Healthy Relationships and a Healthy You
The support of family and friends can help you stay healthy.
By Sylvia Davis
WebMD Weight Loss Clinic - Feature
Reviewed by Louise Chang, MD
It's been said that no man (or woman, for that matter) is an island. And it's true: good relationships are essential to our happiness and emotional health. Our relationships can affect our physical health as well.
Indeed, one thing researchers know for sure is that our ability to feel love and intimacy is what keeps us well. Study after study has shown that loneliness is a risk factor for disease, and that relationships have a positive effect on everything from heart health to age-related health issues.
Nurture Your Relationships
It's not always easy to keep friendships and family connections strong when you're busy with work, children, and other demands on your time. Here are some tips for keeping those relationships healthy even in tough times:
- Visit with friends and family. Simple, but important. Take time to make a phone call, send an email, or write a quick note.
- Make new friends. Establishing new contacts with people who have similar lifestyles can help you feel that someone understands your daily challenges.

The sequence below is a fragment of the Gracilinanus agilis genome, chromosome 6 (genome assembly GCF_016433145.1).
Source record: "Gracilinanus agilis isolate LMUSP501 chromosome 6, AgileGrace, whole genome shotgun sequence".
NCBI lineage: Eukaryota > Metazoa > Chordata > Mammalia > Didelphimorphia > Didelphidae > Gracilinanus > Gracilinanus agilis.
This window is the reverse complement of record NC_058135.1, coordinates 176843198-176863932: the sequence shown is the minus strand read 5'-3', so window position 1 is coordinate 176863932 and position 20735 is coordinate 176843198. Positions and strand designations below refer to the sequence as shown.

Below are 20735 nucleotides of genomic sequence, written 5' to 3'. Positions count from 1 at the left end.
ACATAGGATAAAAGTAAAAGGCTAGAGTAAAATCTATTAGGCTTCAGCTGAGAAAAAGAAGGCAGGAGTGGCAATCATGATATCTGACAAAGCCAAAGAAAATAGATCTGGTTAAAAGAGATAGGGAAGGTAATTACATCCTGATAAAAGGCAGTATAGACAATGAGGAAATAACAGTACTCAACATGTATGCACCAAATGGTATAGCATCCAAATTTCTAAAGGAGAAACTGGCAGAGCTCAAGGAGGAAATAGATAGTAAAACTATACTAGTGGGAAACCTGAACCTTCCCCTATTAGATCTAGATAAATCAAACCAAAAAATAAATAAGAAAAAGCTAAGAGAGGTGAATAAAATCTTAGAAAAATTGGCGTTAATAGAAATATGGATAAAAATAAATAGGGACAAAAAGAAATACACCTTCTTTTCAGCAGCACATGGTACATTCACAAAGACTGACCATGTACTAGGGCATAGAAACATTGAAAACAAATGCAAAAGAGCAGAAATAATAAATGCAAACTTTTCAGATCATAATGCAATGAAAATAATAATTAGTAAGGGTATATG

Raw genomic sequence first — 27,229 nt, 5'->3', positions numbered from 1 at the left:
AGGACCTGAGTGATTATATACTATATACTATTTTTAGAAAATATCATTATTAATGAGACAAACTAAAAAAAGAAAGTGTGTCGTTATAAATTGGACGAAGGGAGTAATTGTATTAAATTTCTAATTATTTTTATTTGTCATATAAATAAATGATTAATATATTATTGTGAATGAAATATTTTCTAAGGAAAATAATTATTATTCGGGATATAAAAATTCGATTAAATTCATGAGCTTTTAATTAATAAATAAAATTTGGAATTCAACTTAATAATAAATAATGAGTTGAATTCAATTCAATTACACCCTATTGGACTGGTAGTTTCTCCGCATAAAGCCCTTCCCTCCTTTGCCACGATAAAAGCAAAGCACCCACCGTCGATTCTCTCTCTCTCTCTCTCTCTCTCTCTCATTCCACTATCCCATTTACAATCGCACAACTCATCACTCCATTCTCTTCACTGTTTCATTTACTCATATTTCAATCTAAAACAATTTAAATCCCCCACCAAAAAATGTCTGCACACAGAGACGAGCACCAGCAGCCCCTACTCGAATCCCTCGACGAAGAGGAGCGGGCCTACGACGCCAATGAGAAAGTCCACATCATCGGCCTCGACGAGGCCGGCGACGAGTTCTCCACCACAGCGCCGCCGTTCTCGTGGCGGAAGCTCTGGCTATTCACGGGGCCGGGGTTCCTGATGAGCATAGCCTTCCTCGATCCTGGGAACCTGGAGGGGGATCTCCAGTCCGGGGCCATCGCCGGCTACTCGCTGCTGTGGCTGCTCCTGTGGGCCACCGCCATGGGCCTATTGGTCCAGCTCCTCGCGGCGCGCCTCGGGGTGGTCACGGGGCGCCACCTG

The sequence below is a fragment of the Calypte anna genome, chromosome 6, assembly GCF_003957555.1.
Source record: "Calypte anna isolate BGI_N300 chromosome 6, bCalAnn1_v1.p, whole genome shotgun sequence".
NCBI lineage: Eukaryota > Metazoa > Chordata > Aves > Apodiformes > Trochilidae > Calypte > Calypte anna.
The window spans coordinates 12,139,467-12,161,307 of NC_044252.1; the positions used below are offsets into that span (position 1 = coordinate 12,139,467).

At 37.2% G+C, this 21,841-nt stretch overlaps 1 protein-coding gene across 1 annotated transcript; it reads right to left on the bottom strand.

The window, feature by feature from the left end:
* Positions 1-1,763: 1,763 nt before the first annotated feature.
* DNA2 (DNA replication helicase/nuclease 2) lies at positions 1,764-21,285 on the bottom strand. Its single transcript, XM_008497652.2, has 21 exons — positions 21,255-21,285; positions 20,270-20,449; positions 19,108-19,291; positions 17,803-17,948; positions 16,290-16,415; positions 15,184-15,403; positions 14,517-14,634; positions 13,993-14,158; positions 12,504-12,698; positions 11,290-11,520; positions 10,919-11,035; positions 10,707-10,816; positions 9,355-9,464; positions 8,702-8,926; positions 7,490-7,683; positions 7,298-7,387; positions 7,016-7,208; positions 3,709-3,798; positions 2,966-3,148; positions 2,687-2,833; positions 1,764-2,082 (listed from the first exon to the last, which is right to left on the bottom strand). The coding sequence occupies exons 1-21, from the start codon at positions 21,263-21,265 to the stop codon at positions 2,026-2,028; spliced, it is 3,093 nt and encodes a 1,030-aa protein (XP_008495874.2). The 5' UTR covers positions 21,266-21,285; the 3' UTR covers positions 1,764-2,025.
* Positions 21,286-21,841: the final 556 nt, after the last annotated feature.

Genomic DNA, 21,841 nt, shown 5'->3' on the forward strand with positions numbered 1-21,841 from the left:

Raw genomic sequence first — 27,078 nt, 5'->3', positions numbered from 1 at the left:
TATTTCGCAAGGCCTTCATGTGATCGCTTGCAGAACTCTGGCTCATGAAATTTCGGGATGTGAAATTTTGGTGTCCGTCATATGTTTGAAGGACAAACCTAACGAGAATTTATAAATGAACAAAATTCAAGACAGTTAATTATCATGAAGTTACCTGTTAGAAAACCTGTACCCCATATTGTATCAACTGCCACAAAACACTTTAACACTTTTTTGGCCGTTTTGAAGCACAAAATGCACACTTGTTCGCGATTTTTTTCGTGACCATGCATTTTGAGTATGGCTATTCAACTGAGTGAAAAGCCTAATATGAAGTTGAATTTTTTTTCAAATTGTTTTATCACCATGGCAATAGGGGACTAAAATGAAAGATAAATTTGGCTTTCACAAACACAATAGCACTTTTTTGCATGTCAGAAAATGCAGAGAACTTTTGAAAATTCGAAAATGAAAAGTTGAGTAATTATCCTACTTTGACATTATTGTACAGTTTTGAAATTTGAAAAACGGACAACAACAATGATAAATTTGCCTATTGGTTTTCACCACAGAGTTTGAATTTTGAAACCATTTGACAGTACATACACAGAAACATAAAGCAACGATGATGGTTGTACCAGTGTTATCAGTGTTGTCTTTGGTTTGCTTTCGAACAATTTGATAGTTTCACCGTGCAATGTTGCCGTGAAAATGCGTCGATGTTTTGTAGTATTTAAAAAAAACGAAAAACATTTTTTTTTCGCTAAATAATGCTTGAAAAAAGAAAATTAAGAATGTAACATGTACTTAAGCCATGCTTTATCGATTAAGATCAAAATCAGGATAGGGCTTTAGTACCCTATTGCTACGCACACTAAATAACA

- If you feel too exhausted to talk to or relate with the people important to you, tell them. Explain your feelings to them. This communication can help you both feel better.
5 Ways to Get Closer to Your Mate
For many of us, a spouse, partner or significant other is the most important relationship in our lives. Yet it's easy to grow apart, even when you live together. Here are five tips from the experts for staying close:
1. Listen, With the TV Off.The experts agree on this point -- listening, truly listening, can reduce conflict, boost trust, and lead to a more satisfying partnership. Listening may sound simple, but it requires more than being in the same room while your better half is speaking. Signal that you care by turning off the television, offering your undivided attention, and making eye contact. And don't forget to follow up on what you hear.
This is particularly important when your partner is upset. If you listen carefully, you are more likely to understand the problem and find a way to help.
2. Focus on the Positives."When you first meet someone, you pay attention to all the things you like," says Kate Wachs, PhD, a Chicago psychologist and author of Relationships for Dummies. "As time goes on, you start to take that for granted and instead you focus on what bothers you. If the relationship becomes more negative than positive, you break up."
The solution is to make a conscious effort to focus on the things you like about your partner. "Your partner has many good qualities, as well as things that drive you crazy," Brody says. "Look for [the positives] and drink those in. Jot them down to remember them."
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